As Recovery Lags in Gulf, Spirits Sag, Too
When he peered out of his FEMA trailer at the frame of a new house in his front yard, Tony Dixon didn't see, as others might, a symbol of progress on the battered Mississippi coast. Instead, Mr. Dixon claims, the frame became a taunt - a daily reminder...
Book Bits
Got what it takes? By Bill BoggsSo how do you get to the top of your field? In Got What it Takes?, the ueberfamous share what they've learned.Real estate mogul Donald Trump says he's come to expect problems "as part of the deal" and doesn't fight them....
Crime in the World of 'New England White'
After a numbing evening entertaining wealthy alums, Julia Carlyle heads home with her university president husband to a feverish daughter and a runaway cat - only to hit a sheet of ice and wind up in a ditch. If that weren't bad enough, they aren't the...
Global Terror's India Connection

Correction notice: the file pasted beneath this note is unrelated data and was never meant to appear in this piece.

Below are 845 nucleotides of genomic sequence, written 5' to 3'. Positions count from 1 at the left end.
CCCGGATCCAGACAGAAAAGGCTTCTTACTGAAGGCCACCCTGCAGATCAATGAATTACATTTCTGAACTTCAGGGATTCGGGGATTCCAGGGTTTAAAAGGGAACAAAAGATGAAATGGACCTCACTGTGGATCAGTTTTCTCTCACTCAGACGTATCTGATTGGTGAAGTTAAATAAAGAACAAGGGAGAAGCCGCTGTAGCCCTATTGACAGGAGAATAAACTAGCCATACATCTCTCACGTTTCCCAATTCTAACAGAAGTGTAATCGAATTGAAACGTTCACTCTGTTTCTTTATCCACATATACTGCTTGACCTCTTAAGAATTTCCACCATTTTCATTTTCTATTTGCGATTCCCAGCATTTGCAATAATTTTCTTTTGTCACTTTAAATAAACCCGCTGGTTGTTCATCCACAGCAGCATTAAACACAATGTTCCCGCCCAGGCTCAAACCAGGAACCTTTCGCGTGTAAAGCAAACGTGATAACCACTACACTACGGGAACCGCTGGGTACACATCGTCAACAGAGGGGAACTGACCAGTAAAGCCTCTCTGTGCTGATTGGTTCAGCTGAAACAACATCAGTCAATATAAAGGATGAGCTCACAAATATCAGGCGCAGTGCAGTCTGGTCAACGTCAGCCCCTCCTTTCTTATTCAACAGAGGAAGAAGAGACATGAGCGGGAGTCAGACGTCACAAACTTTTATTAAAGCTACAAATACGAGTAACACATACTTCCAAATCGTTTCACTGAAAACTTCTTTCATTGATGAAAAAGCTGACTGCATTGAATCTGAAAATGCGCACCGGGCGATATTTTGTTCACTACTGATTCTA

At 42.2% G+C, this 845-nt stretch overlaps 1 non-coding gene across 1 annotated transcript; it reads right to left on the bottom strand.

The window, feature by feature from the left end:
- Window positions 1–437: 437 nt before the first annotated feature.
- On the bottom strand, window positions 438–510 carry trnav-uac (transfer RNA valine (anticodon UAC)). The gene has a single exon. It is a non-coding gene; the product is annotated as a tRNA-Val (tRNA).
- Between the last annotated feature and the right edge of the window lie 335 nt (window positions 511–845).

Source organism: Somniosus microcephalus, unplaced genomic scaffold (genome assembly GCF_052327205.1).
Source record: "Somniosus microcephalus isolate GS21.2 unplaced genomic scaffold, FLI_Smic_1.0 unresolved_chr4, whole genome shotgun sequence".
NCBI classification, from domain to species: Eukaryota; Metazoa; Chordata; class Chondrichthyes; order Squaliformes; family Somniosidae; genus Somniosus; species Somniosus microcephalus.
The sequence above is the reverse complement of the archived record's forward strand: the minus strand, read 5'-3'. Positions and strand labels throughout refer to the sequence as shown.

When President George Bush visited this country of 150 million Muslims last year, he introduced his wife to the prime minister with a fact surely intended to amaze: "Not one Indian Muslim has joined Al Qaeda," he said.At a time when Muslim nations from...
Half a Century Spent as 'The Prince of Darkness'
For many Americans under the age of 40, (and particularly those without a weakness for cable-TV news), the name Bob Novak might have seemed quite obscure before the summer of 2003.That was before the veteran syndicated columnist burst back to the forefront...
In Changing Times, Many Chinese Find Wisdom in Confucius
Come back, Confucius, all is forgiven.For nearly a century the ancient sage was confined to the intellectual doghouse in the land of his birth.Today he is fast supplanting communism as Chinese rulers, businessmen, and ordinary citizens turn back 2-1/2...
Letters to the Editor
Speed up response to the risks of global warmingAfter reading your July 5 article, "Could this be the global- warming generation?," I believe that raising awareness of global warming is vitally important, but too many people who accept its reality theoretically...
Millions of Children Left Behind as Eastern Europe Develops
It's 10 o'clock in the morning and Shkelten Daljani, a rambunctious boy of 14 in a tattered "Route 66" T-shirt, should be in school. But if he wants to eat, he has to help his father collect scrap metal to sell. The previous day, he says, there was no...
Remixing the African Image